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Higher education fires first in feeding frenzy

Now that it’s been fattened with excess taxpayer largesse, the first stab at Louisiana’s fatted calf has occurred, from the state’s higher education institutions following a flawed master plan.

At its meeting last week, the Louisiana Board of Regents for Higher Education expressed its desire to grab over two fiscal years for itself more than $300 million of a projected $534.8 million surplus. It wants $155.6 million to increase operational spending, or about a 15 percent increase in discretionary funding over this year’s fiscal year 2020 budget for FY 2021. Additionally, it petitioned for $150 million in capital outlay spending from the nearly $350 million potentially available for that purpose from the FY 2019 surplus, to address a wish list of $1.5 billion.

Specifically, the Board wants $36.3 million to raise faculty salaries to the southern regional average, $34 million for GO Grants to increase need-based student aid which more than doubles that, $9 million to fund fully Taylor Opportunity Program for Students merit aid, $28.7 million to reward schools for improving student outcomes, and $18.3 million to cover mandated expenses such as rising health insurance and retirement costs. This would add on to the $47 million taxpayer boost from this fiscal year.


LA should see San Francisco's bet, raise it

Louisiana should see San Francisco’s bet and raise it.

Last week, the California city’s government passed a measure that would ban travel to or business with companies in states that have too “restrictive abortion laws.” The 22 states chosen for the policy that begins next year include Louisiana.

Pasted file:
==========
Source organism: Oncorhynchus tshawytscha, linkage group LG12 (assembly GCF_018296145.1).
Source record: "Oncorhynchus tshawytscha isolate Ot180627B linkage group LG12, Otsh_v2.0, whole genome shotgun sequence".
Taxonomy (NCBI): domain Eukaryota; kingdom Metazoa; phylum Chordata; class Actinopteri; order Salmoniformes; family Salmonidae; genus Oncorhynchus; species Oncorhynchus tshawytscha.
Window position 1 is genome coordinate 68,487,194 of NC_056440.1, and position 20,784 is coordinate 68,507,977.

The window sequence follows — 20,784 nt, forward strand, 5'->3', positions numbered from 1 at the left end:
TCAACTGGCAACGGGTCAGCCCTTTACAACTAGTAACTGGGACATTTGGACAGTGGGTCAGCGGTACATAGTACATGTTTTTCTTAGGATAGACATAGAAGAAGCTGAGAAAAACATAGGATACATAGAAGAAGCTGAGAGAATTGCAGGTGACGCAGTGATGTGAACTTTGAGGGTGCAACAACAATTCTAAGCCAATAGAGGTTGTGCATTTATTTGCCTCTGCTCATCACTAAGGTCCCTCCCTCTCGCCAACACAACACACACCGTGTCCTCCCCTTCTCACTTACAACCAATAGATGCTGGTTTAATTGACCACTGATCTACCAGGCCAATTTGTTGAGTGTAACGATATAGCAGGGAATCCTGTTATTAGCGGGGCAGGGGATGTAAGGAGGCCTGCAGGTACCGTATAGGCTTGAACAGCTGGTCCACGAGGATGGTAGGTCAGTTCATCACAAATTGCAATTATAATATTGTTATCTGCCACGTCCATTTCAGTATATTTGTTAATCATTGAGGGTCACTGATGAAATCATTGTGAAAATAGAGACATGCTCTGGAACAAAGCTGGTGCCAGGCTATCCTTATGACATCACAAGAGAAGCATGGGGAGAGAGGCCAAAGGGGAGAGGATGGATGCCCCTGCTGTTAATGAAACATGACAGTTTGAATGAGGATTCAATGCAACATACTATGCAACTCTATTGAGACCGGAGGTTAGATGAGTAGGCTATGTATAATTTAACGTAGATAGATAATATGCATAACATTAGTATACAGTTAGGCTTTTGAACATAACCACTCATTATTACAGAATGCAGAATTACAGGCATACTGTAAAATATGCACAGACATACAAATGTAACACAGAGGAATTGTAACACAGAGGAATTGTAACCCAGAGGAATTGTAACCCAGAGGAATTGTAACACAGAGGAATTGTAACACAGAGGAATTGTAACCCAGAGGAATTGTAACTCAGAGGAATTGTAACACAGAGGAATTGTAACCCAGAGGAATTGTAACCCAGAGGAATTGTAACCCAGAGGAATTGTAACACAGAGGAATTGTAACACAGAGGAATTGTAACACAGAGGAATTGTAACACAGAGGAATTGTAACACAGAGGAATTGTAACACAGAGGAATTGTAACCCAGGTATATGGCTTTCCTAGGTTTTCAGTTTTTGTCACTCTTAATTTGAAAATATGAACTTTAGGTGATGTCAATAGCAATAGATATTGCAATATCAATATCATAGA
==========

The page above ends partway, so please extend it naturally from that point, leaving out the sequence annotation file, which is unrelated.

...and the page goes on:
San Francisco, now home to just four Fortune 500 companies after two fled in the past two years to another state on the list, Texas, admits yanking its business will have at best a marginal impact on business in those states. Still, it hopes its boycott will encourage other jurisdictions to pile on and maybe move the needle.


Surplus solution: end corporate income taxation

The numbers are in: over the past three years, Louisianans have been overtaxed almost $1 billion. It’s time to change this intolerable abuse of the people’s money.

Last week, the Revenue Estimating Conference put the official fiscal year 2019 surplus at $535 million, joining surpluses over the previous two years that make these the highest in state history over such a time span. Even though the 2018 renewal of 2016 sales tax increases backed by Democrat Gov. John Bel Edwards took in almost as much, economists attributed the gigantic overbite primarily to federal income tax law changes. Keep in mind the surplus came even as Edwards has ratcheted up spending of state tax revenues on operating costs faster than the rate of inflation during his time in office.

Of course, big spenders like Edwards, his Commissioner of Administration Jay Dardenne, and certain legislators have come up with dishonest rationalizations not to implement tax relief despite the record results:


Maness finds yet another way to draw publicity

Is there a bigger attention whore in Louisiana politics than ex-Senate candidate, ex-state House candidate, and now ex-parish party leader Rob Maness?

Maness managed to insert himself into the news cycle last week when he criticized a statement by political activist Lane Grigsby concerning the state Senate District 16 contest. At the time prior to a recount, vote totals of two Republicans tied, trailing a Democrat. State law in this instance would have had all three on the ballot for the general election runoff, which likely would have handed the Democrat the victory.

However, the recount put GOP state Rep. Franklin Foil ahead by four votes. Grigsby, who has a long history of financial assistance to preferred candidates typically conservative (but not always; during Democrat Gov. John  Bel Edwards’ 2015 campaign he donated to him) had said he would back Foil in a future campaign if he had remained tied in votes and would withdraw from the SD 16 race prior to the runoff.